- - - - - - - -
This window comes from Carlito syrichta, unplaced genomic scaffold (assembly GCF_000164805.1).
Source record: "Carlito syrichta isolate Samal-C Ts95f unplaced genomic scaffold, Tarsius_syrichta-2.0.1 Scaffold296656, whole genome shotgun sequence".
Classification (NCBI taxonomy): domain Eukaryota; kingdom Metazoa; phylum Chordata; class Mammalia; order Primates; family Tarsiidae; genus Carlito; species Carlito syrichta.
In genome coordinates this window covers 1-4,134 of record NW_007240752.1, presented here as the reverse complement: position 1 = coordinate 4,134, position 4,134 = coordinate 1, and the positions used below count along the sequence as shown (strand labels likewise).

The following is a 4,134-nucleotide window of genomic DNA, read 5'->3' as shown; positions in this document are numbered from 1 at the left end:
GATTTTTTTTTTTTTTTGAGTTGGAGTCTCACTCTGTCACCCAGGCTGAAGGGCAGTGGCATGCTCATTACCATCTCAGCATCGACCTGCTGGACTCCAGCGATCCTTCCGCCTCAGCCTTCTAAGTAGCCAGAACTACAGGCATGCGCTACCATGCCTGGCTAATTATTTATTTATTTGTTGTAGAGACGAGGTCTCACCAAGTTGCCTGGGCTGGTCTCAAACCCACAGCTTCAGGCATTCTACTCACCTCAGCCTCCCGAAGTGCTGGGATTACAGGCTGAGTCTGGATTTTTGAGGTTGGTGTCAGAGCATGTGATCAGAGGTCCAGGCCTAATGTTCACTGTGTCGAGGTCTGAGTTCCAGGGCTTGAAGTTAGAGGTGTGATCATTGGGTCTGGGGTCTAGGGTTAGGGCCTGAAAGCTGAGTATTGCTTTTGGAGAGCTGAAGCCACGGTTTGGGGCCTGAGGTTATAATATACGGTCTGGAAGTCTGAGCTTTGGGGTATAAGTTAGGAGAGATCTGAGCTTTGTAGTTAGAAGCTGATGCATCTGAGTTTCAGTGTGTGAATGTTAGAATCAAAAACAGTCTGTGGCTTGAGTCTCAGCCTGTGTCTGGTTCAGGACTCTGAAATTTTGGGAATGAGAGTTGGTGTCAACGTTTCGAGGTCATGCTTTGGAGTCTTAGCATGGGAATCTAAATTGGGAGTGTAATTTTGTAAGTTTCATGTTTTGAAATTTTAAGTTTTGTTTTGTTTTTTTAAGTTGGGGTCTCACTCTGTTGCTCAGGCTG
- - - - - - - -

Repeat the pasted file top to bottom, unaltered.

This window comes from Carlito syrichta, unplaced genomic scaffold (assembly GCF_000164805.1).
Source record: "Carlito syrichta isolate Samal-C Ts95f unplaced genomic scaffold, Tarsius_syrichta-2.0.1 Scaffold296656, whole genome shotgun sequence".
Classification (NCBI taxonomy): domain Eukaryota; kingdom Metazoa; phylum Chordata; class Mammalia; order Primates; family Tarsiidae; genus Carlito; species Carlito syrichta.
In genome coordinates this window covers 1-4,134 of record NW_007240752.1, presented here as the reverse complement: position 1 = coordinate 4,134, position 4,134 = coordinate 1, and the positions used below count along the sequence as shown (strand labels likewise).

The following is a 4,134-nucleotide window of genomic DNA, read 5'->3' as shown; positions in this document are numbered from 1 at the left end:
GATTTTTTTTTTTTTTTGAGTTGGAGTCTCACTCTGTCACCCAGGCTGAAGGGCAGTGGCATGCTCATTACCATCTCAGCATCGACCTGCTGGACTCCAGCGATCCTTCCGCCTCAGCCTTCTAAGTAGCCAGAACTACAGGCATGCGCTACCATGCCTGGCTAATTATTTATTTATTTGTTGTAGAGACGAGGTCTCACCAAGTTGCCTGGGCTGGTCTCAAACCCACAGCTTCAGGCATTCTACTCACCTCAGCCTCCCGAAGTGCTGGGATTACAGGCTGAGTCTGGATTTTTGAGGTTGGTGTCAGAGCATGTGATCAGAGGTCCAGGCCTAATGTTCACTGTGTCGAGGTCTGAGTTCCAGGGCTTGAAGTTAGAGGTGTGATCATTGGGTCTGGGGTCTAGGGTTAGGGCCTGAAAGCTGAGTATTGCTTTTGGAGAGCTGAAGCCACGGTTTGGGGCCTGAGGTTATAATATACGGTCTGGAAGTCTGAGCTTTGGGGTATAAGTTAGGAGAGATCTGAGCTTTGTAGTTAGAAGCTGATGCATCTGAGTTTCAGTGTGTGAATGTTAGAATCAAAAACAGTCTGTGGCTTGAGTCTCAGCCTGTGTCTGGTTCAGGACTCTGAAATTTTGGGAATGAGAGTTGGTGTCAACGTTTCGAGGTCATGCTTTGGAGTCTTAGCATGGGAATCTAAATTGGGAGTGTAATTTTGTAAGTTTCATGTTTTGAAATTTTAAGTTTTGTTTTGTTTTTTTAAGTTGGGGTCTCACTCTGTTGCTCAGGCTG